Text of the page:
14.Who are the staff who are expected to give assistance, information etc ? open para

Will be made available shortly

15.Is therea presribed format for scrutiny open para

Will be made available shortly

Scrutiny based FAQ will be added here shortly

Higher Courts' Decisions of Help to Litigants Appearing on their Own

Opportunity to Parties : Party likely to be affected entitled to opportunity of hearing before exercise of power of review ILR 1995 KAR 1871

Power to Review or Recall Order: Where order palpably wrong and if allowed to remain results in abuse of process of court or miscarriage of Justice ILR 1995 KAR 2483

Power to correct an error caused by fraud is available : (2000) 3: Supreme court Cases 581 Civil appeal No 2087 of 2000

Regarding Service of notice : Improper ways of service of notice 1998(2) KLJ 435, Proper Ways : 1976(1) KAR 380

State Government while discharging quasi-judicial functions bound to follow the rulings of High Court 1976(1) KAR 380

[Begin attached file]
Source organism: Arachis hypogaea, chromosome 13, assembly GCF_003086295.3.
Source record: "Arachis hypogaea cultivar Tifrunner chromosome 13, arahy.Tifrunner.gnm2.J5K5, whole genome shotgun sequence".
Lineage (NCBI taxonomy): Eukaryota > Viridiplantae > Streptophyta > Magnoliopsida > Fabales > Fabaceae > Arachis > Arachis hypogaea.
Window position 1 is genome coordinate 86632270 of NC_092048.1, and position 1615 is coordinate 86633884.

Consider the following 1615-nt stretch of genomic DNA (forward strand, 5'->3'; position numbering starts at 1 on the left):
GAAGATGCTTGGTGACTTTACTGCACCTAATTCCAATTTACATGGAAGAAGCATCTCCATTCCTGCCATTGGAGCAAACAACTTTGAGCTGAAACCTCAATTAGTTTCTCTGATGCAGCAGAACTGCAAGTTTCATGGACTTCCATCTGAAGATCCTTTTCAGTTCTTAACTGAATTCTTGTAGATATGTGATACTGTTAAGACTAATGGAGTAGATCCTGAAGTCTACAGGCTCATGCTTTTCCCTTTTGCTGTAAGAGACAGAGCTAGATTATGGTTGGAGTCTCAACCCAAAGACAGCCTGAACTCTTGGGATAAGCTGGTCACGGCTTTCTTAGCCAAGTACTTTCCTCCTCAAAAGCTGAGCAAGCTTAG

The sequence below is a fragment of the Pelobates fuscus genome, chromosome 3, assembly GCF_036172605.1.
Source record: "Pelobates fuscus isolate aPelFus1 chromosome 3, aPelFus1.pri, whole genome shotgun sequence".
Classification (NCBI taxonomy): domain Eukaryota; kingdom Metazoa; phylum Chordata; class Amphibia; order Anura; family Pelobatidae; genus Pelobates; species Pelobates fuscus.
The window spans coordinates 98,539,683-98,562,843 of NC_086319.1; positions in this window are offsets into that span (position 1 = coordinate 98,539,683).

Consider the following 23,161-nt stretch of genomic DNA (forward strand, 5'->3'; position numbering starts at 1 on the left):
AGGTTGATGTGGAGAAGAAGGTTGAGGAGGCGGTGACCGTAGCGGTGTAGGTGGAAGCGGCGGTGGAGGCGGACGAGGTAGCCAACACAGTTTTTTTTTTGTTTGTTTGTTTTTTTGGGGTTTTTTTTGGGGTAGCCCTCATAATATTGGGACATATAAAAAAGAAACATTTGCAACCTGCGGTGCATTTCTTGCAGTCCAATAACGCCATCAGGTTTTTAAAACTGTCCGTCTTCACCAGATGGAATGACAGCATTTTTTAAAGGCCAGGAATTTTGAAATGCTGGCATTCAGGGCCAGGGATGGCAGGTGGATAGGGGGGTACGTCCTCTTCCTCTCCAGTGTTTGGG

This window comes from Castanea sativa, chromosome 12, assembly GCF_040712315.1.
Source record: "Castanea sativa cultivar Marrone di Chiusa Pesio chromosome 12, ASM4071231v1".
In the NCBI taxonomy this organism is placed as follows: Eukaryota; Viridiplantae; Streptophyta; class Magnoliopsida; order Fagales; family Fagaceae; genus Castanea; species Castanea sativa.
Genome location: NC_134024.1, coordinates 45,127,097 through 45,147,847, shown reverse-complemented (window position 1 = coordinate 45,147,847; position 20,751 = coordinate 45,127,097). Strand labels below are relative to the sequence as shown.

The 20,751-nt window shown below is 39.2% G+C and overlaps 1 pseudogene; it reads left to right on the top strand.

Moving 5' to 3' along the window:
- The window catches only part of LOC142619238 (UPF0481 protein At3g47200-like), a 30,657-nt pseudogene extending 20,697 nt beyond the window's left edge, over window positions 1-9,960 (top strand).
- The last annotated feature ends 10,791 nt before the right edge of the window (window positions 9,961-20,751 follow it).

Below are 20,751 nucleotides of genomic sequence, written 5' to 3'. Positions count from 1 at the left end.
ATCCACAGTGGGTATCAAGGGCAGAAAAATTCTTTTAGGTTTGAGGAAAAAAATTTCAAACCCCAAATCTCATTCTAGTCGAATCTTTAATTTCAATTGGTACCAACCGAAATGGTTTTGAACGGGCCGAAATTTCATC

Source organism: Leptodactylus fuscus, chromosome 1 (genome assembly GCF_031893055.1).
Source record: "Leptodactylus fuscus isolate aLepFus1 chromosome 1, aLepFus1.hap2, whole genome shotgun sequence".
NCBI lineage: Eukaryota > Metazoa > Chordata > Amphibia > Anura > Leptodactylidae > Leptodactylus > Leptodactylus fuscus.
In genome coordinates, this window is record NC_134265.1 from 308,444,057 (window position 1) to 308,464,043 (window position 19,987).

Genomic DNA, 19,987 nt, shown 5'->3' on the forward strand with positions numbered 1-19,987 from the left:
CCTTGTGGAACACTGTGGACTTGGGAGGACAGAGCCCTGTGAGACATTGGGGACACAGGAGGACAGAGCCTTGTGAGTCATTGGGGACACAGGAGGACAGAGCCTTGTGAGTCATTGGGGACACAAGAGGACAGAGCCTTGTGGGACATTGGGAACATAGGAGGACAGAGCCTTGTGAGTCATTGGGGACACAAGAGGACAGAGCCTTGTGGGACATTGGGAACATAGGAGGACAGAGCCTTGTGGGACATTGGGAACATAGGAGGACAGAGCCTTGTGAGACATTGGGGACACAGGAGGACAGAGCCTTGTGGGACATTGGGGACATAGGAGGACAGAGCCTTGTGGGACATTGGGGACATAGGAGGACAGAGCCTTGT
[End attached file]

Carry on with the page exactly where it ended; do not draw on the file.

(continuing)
Persons espousing on Public Cause need not own the land or cattle : ILR 2000 KAR 1072

Role of Government when power isdelegated and rules are framed for exercise of that power Order passed under direction or dictation of superior authority 2000(1) KLJ 120

Ensuring land to be used only for the special purpose for which it is cretaed ILR 2005 KAR 5437 Safeguarding notified lands Mysore Law Journal 249

Powers of KAT :

What a litigant is entitled to get when he approaches the Court 2000(1) KCCR 231 (DB) Lawful posession ILR 2003 KAR 762

Effect of unexplained delay on relief in spite of merit AIR 1992 SC 1417 General law of limitation vs Specific Statute limitation 1997 (6) SC Cases 73

Please watch this column which answers these questions by using Various Acts and judgments of Courts